Like every big name in tech and autos, Tesla has been hard at work on its self-driving vehicle program. Tesla’s tests have been somewhat shrouded in mystery, though, because many of their vehicles operate in a “shadow mode” which train their self-driving systems automatically while users drive their Teslas. While the Tesla “Autopilot” self-driving mode has been available as an optional add-on for some time, the $3,000-$8,000 system is not yet operational. Even worse, there’s no guarantee that they ever will be. Has Tesla sold a product which might never exist?
Tesla charges $5,000 for the basic Autopilot features which include lane-keeping assist technology and advanced cruise control which can adapt to other vehicles. For $3,000 more, owners can add what Tesla calls “Full Self Driving Capability.” According to the “ordering” page on Tesla’s website, “all you will need to do is get in and tell your car where to go” with the addition of the Autopilot feature. Even creepier, the car can apparently can decide where to drive itself based on driver’s synced calendars:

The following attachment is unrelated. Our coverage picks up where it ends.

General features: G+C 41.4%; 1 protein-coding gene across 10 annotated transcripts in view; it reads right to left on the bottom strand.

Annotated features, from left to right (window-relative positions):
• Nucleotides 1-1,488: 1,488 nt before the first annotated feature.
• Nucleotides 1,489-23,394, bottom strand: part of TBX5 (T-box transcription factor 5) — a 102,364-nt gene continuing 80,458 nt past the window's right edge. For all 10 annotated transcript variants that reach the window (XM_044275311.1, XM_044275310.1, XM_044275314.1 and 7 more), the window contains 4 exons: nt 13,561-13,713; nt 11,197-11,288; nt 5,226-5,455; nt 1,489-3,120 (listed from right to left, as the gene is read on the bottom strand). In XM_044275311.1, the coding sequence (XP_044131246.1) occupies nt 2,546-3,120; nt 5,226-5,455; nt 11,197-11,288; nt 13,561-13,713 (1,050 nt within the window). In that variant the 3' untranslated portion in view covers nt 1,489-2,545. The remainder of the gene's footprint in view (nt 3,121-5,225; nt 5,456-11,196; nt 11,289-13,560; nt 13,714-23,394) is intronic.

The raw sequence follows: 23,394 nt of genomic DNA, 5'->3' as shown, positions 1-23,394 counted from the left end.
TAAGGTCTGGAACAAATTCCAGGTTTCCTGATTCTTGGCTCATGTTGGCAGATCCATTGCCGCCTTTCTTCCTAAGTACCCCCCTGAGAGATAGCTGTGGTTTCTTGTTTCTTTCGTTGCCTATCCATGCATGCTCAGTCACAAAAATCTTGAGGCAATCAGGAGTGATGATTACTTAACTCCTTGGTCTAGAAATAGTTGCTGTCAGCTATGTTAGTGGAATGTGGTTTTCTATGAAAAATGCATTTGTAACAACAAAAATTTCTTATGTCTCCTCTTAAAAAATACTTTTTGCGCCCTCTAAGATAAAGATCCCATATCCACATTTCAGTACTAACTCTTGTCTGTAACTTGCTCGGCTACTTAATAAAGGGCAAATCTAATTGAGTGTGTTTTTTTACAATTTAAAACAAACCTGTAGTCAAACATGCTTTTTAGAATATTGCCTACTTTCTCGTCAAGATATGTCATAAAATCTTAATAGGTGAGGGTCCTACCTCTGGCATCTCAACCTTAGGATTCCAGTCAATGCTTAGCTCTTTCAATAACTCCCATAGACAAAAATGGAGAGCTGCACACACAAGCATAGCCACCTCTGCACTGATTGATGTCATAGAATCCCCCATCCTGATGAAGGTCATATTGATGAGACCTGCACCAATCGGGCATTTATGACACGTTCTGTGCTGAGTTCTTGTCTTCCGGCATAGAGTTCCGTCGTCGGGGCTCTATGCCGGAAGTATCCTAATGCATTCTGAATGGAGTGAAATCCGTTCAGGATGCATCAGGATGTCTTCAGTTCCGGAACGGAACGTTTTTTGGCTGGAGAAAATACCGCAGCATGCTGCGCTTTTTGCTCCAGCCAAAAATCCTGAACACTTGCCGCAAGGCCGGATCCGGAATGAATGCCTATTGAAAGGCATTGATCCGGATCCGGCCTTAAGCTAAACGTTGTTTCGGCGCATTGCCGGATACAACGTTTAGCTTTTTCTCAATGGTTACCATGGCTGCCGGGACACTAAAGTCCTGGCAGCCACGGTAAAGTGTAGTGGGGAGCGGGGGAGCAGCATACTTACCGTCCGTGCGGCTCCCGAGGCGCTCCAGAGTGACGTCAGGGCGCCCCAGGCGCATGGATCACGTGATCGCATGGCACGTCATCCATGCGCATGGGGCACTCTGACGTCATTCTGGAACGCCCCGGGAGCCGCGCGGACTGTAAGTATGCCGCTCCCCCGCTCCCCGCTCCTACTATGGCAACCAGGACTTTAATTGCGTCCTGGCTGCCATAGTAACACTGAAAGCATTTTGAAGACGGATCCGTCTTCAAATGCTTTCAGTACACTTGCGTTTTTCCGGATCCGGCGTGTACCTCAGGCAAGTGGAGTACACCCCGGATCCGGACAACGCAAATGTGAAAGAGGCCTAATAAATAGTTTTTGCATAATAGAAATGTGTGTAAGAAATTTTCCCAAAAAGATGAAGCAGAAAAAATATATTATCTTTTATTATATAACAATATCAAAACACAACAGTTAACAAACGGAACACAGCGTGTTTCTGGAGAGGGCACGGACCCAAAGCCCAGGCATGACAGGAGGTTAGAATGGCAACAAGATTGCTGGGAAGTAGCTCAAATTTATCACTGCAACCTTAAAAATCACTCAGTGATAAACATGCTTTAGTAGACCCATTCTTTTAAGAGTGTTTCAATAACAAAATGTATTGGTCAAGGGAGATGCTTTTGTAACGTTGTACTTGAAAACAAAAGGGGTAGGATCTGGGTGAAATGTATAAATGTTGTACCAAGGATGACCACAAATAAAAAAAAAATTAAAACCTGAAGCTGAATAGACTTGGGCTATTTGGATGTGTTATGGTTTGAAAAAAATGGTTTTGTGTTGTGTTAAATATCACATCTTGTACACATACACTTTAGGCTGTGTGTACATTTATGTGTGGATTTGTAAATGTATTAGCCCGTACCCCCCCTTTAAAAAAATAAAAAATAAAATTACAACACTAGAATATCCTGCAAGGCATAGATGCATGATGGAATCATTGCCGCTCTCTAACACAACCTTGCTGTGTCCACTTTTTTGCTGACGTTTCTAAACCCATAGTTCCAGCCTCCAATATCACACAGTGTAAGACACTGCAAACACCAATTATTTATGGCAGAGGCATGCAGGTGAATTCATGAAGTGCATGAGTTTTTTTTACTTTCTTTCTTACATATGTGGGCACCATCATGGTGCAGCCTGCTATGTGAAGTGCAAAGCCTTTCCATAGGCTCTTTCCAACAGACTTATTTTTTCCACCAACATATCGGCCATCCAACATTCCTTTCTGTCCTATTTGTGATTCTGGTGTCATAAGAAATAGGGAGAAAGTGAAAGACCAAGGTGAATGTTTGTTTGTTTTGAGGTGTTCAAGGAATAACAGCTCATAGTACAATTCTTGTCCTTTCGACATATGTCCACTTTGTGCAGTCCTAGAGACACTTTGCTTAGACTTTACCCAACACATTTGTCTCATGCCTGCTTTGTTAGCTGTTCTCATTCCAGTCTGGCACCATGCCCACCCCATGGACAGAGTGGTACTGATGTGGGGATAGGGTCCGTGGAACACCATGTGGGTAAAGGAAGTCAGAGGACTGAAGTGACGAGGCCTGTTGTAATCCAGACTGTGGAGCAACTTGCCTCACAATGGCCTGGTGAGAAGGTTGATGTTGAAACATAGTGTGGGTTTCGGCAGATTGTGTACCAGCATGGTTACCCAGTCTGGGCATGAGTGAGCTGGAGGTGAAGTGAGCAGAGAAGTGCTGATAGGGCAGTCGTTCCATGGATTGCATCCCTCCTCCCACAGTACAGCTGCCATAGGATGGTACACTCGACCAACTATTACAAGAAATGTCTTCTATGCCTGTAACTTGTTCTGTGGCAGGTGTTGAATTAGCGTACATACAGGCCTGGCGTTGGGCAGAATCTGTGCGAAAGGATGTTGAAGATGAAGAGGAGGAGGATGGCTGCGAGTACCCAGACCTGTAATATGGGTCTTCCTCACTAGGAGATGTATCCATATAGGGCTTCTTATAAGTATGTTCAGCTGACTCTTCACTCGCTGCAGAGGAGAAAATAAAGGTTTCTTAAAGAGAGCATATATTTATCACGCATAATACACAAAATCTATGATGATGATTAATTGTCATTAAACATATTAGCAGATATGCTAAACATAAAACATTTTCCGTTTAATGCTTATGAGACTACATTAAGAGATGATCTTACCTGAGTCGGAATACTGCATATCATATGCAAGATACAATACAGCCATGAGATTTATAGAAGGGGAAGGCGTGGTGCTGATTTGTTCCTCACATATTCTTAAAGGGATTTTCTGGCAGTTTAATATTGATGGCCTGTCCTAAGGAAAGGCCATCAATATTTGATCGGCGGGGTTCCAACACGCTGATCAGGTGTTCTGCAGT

If you don’t say anything, the car will look at your calendar and take you there as the assumed destination or just home if nothing is on the calendar. Your Tesla will figure out the optimal route, navigate urban streets (even without lane markings), manage complex intersections with traffic lights, stop signs and roundabouts, and handle densely packed freeways with cars moving at high speed.
Sounds great, right? In a dystopian sort of way, maybe. Still, thousands of Tesla owners are thought to have paid for the system which is not yet online. Tesla says the hold-up is “regulatory approval, which may vary widely by jurisdiction” and it’s impossible to know when it might be online.
Still, some industry insiders believe the hardware built in to Tesla vehicles isn’t sophisticated enough to support a fully autonomous driving system. Could a massive class action suit or refund be in order?